Help! My Employer Owes Me Unpaid Overtime


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Help! My Employer Owes Me Unpaid Overtime
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Help! My Employer Owes Me Unpaid Overtime What is unpaid overtime? First, overtime is what you earn per hour when you exceed a certain amount per week. Ideally, any hour after 40 hours a week is billable for overtime which is your hourly rate and half. So if you're making $15 an hour, you're entitled to $22.50 per hour for every hour you work over your weekly threshold.   However, overtime is not a one-size-fits-all policy, so not everyone is eligible. It depends on how much you make in a given week or year, your type of job, and your hierarchy and duties. So who is eligible for overtime?  The first test is how much you earn. According to the Department of Labor, you're eligible for overtime if you make less than $455 per week or $23,000 per year. Does that mean that anyone that earns below that amount is eligible? And does it completely exempt those that make higher?    Not quite. You still need to pass the second test: the duties test. Are you engaging in administrative duties or rendering professional services? For instance, lawyers and doctors are exempt from overtime even if they earn less than $15,000 a year. The vital thing to keep in mind is that the eligibility for unpaid overtime is on a case-by-case basis.  What do you do if you believe you're a victim of unpaid overtime? How does an unpaid overtime lawsuit play out? What can you gain from it? Learn more in this episode of the David vs. Goliath podcast with elite personal injury lawyer Matt Dolman and his guest, Trescot Gear, Esq.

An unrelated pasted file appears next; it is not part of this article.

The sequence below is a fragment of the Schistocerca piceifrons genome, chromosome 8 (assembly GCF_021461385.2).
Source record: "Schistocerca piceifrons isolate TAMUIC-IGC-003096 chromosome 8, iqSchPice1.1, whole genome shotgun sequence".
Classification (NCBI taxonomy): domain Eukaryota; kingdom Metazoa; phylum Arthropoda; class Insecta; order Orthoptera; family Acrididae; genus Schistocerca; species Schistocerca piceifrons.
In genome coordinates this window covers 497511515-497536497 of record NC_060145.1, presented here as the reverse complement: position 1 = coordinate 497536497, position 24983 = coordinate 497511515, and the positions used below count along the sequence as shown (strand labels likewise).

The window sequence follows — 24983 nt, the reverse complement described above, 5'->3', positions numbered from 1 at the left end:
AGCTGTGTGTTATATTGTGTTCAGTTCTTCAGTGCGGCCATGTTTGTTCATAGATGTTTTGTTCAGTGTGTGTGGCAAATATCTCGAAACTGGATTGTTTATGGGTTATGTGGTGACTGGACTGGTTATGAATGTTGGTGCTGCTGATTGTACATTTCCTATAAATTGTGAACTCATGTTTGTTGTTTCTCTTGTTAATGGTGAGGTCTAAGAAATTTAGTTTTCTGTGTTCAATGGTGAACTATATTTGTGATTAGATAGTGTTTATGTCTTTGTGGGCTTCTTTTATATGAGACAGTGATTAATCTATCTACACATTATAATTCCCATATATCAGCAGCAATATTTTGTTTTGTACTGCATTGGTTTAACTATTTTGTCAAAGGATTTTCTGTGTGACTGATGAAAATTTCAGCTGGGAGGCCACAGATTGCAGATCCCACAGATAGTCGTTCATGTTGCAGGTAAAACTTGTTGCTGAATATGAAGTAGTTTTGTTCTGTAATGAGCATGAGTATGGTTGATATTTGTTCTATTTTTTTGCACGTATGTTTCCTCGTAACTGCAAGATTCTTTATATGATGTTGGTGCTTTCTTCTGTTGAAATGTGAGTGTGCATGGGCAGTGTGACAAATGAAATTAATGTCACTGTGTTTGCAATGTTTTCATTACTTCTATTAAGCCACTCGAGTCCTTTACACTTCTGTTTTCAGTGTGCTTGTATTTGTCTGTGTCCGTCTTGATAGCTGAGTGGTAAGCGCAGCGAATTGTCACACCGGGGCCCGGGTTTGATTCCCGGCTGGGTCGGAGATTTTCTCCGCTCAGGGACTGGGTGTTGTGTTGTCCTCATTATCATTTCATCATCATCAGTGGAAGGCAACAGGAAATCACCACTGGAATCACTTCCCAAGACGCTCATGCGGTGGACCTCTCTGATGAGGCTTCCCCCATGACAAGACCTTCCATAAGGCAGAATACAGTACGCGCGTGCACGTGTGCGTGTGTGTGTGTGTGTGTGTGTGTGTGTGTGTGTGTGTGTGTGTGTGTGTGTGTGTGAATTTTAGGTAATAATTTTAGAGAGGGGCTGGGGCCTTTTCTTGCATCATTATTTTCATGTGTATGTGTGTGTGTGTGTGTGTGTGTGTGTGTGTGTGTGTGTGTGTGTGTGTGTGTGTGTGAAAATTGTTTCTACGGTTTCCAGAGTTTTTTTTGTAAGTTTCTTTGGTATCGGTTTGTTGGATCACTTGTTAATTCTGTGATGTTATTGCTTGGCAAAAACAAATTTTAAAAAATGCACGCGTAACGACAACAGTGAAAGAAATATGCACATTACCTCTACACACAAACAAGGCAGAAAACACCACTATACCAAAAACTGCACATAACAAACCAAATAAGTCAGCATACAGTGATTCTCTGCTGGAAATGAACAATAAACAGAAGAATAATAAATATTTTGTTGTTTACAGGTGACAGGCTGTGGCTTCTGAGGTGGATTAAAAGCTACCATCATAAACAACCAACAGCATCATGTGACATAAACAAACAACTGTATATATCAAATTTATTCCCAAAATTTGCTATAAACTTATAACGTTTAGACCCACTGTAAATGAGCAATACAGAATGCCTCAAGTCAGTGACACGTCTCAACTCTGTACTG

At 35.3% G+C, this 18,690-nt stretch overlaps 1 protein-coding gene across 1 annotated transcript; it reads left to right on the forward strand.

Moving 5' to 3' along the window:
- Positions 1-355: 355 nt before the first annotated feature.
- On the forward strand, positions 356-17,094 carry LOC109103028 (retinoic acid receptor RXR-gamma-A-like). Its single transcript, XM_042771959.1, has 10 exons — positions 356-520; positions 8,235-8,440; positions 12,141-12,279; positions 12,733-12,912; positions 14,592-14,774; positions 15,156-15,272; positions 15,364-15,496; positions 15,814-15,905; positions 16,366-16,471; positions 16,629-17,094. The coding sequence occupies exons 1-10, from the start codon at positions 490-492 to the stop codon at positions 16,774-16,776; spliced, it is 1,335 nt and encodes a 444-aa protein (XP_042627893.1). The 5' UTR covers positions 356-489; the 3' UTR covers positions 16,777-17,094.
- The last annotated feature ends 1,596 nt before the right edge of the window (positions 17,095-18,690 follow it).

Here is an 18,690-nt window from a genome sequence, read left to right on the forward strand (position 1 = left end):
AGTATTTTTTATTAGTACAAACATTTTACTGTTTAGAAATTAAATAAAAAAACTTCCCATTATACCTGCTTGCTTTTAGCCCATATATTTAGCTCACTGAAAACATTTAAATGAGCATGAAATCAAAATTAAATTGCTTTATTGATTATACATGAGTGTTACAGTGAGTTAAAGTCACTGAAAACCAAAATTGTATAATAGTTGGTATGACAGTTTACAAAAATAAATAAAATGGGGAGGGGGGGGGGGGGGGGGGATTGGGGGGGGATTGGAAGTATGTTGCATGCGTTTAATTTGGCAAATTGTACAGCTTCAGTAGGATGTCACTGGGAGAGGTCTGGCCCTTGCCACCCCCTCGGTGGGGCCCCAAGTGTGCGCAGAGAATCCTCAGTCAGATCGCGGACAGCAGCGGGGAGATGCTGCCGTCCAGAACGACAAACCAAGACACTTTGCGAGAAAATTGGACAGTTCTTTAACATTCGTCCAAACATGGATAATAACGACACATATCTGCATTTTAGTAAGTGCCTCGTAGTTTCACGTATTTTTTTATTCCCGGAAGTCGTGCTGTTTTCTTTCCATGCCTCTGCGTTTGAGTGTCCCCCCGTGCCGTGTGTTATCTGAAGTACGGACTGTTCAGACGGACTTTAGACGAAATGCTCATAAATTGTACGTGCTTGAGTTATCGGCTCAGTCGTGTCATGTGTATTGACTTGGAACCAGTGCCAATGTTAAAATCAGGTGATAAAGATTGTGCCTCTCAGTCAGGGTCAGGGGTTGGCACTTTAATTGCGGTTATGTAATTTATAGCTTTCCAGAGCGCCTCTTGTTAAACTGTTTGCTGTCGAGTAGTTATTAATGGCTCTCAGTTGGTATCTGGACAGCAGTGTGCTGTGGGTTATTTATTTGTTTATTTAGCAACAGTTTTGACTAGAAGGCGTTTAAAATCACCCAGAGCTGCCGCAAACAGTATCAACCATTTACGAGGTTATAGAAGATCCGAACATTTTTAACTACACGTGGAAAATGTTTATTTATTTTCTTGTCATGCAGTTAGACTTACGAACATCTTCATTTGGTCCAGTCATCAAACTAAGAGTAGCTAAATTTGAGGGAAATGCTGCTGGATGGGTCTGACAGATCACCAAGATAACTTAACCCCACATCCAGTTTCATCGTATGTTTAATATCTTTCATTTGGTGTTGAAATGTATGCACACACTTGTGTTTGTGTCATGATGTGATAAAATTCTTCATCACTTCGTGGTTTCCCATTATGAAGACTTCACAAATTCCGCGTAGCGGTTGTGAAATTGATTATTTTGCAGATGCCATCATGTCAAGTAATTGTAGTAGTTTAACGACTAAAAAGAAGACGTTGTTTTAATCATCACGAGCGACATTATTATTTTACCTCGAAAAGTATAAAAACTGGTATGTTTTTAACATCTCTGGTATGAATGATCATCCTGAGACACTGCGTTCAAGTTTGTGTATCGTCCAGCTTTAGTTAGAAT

In this episode: 

  • [00:49] Matt Dolman welcomes his guest, Trescot Gear, Esq, and the topic of the day: unpaid overtime 
  • [01:22] What is unpaid overtime? 
  • [02:32] Who is exempt and non-exempt from overtime? 
  • [05:12] If your duties at work are constantly changing, how do you determine if you're non-exempt or exempt from overtime? 
  • [05:44] What are your rights, and what can you do if you're a victim of unpaid overtime?
  • [07:33] How an unpaid overtime suit plays out 
  • [10:33] What you can gain from an unpaid overtime lawsuit